Engaging customers on the heals of scandal.

Lisa Taylor    October 14, 2015


Organization Name: Volkswagen

Industry: Automotive

Contact: None

Web References: Forbes 10 Tips for Reputation and Crisis Management, VW Scandal increases social media following, VW Plans improved customer engagement, As the VW Scandal deepens…, You Tube Volkswagen USA, Facebook Volkswagen USA, Forum – Volkswagen Owners Club – What comes next, Volksworld, University of WV discovers emissions problems

In the wake of a disaster can Social Media help or hinder the recovery process? How companies are engaging customers in a normal business situation is vitally important. In a crisis situation it can mean life or death of a brand.

Warren Buffet once said: “It takes 20 years to build a reputation and five minutes to ruin it. If you think about that, you’ll do things differently.”

Certainly the top brass and the ‘rogue engineers’ as they’ve stated, at VW are perhaps wishing they would have considered the consequences of their actions a little more seriously now that the world knows of their deception. But we are not here to debate what they did but merely look at what role social media played in customer engagement before the scandal and now as the situation unfolds.

Volkswagen’s social media strategy is vast and plentiful. There are blogs upon blogs, and forums upon forums, owners clubs and more. They employ Facebook, Twitter, Instagram, Pinterest and so on. You name it, they are there in one way or another. A regular beehive of activity although according to Mashable they would likely be classified as a Community Builder, connecting people and sharing photos and information globally. As an example, here you can find a link to Volksworld and their VW Hashtag Projects.

On Sept. 22nd when the news of  Volkswagen’s deceptive actions broke, social media went crazy, numerous hashtags (#volkswagenemissions #dieselgate, #volkswagenscandal ) were established and consumers from all over the world were voicing their anger and resentment as a result. In a report from L2 The Daily, there were over 3,000 mentions on twitter in a matter of 5 hours. In comparison, it took 37.5 hours for #toyota and 136 hours for #kia to reach the same number. During this time however, VW was eerily quiet which just grew consumer resentment and distrust for their brand even further. Now due to the sheer size of the company and vast amount of customers and online conversations taking place, it would be impossible to answer every post and tweet that might be made, good or bad.  Clearly some people were still standing by the company while others vowed never to own a VW again. In the below video clip one disgruntled consumer lets Volkswagen know exactly what he thinks!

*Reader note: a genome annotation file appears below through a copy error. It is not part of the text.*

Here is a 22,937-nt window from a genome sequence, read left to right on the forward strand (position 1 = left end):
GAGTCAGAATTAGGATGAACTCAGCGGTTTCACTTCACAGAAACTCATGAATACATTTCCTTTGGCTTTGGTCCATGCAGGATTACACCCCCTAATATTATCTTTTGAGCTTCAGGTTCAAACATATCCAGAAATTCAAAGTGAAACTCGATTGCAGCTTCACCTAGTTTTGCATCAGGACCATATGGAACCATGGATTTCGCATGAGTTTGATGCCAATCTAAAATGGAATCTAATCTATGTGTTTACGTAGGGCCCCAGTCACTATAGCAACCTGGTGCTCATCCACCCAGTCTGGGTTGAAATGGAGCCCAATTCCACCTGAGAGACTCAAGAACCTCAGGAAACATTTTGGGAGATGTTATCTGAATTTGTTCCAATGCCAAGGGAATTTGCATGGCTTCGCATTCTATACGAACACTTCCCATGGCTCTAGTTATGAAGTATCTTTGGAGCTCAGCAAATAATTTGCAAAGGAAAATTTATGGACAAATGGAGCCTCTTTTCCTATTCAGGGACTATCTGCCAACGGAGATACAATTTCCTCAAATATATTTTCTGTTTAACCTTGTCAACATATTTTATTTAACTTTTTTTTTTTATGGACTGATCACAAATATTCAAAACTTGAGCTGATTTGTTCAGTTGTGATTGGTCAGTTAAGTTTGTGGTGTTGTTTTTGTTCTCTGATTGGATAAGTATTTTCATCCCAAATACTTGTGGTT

Interestingly, Facebook and Twitter saw fairly hefty increases in followers during the early days of the scandal. What is to be gathered of these new followers? Are they as valuable as followers gained through positive interactions? Are they VW customers who never saw the need to follow their brand until now or just interested parties? Attrition rates were not reported so it’s difficult to know, but most important will be how VW handles itself in the aftermath. Recently newly appointed Volkswagen of America President and CEO Michael Horn made a public apology that has since been filtered through all their social media channels and a web site has be set up to for customers to keep themselves informed. Check out VWDieselinfo for more details.

Lessons Learned
Well there are plenty of those in this story. Don’t cheat and lie to consumers would be a great place to start. But the overall theme, in the wake of a crisis tell the truth, tell people what you are going to do to make it right and then stick to it. It will be the only way to gain back your most valuable asset, consumer trust.

Submitted By:  Lisa Taylor, student, SMPB, University of Waterloo

To contact the author of this entry please email at: lisataylor255@gmail.com

If you have concerns as to the accuracy of anything posted on this site please send your concerns to Peter Carr, Programme Director, Social Media for Business Performance.